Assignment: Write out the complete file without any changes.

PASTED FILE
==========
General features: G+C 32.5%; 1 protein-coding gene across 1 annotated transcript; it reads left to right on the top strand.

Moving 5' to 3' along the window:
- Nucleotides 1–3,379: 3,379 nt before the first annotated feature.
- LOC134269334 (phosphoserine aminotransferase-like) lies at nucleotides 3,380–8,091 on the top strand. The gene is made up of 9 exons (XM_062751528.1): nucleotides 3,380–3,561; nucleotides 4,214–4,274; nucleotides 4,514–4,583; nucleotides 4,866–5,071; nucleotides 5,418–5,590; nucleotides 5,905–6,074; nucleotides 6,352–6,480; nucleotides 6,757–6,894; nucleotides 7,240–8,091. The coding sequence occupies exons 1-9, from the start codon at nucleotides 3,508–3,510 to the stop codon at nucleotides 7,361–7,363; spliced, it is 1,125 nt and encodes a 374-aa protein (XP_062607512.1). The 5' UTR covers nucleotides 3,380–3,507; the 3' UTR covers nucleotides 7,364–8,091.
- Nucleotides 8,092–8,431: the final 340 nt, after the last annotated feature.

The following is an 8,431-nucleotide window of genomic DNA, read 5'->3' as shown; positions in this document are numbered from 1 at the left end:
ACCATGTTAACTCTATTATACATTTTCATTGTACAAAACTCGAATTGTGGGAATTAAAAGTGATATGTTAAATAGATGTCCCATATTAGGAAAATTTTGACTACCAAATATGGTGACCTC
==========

General features: G+C 32.5%; 1 protein-coding gene across 1 annotated transcript; it reads left to right on the top strand.

Moving 5' to 3' along the window:
- Nucleotides 1–3,379: 3,379 nt before the first annotated feature.
- LOC134269334 (phosphoserine aminotransferase-like) lies at nucleotides 3,380–8,091 on the top strand. The gene is made up of 9 exons (XM_062751528.1): nucleotides 3,380–3,561; nucleotides 4,214–4,274; nucleotides 4,514–4,583; nucleotides 4,866–5,071; nucleotides 5,418–5,590; nucleotides 5,905–6,074; nucleotides 6,352–6,480; nucleotides 6,757–6,894; nucleotides 7,240–8,091. The coding sequence occupies exons 1-9, from the start codon at nucleotides 3,508–3,510 to the stop codon at nucleotides 7,361–7,363; spliced, it is 1,125 nt and encodes a 374-aa protein (XP_062607512.1). The 5' UTR covers nucleotides 3,380–3,507; the 3' UTR covers nucleotides 7,364–8,091.
- Nucleotides 8,092–8,431: the final 340 nt, after the last annotated feature.

The following is an 8,431-nucleotide window of genomic DNA, read 5'->3' as shown; positions in this document are numbered from 1 at the left end:
ACCATGTTAACTCTATTATACATTTTCATTGTACAAAACTCGAATTGTGGGAATTAAAAGTGATATGTTAAATAGATGTCCCATATTAGGAAAATTTTGACTACCAAATATGGTGACCTC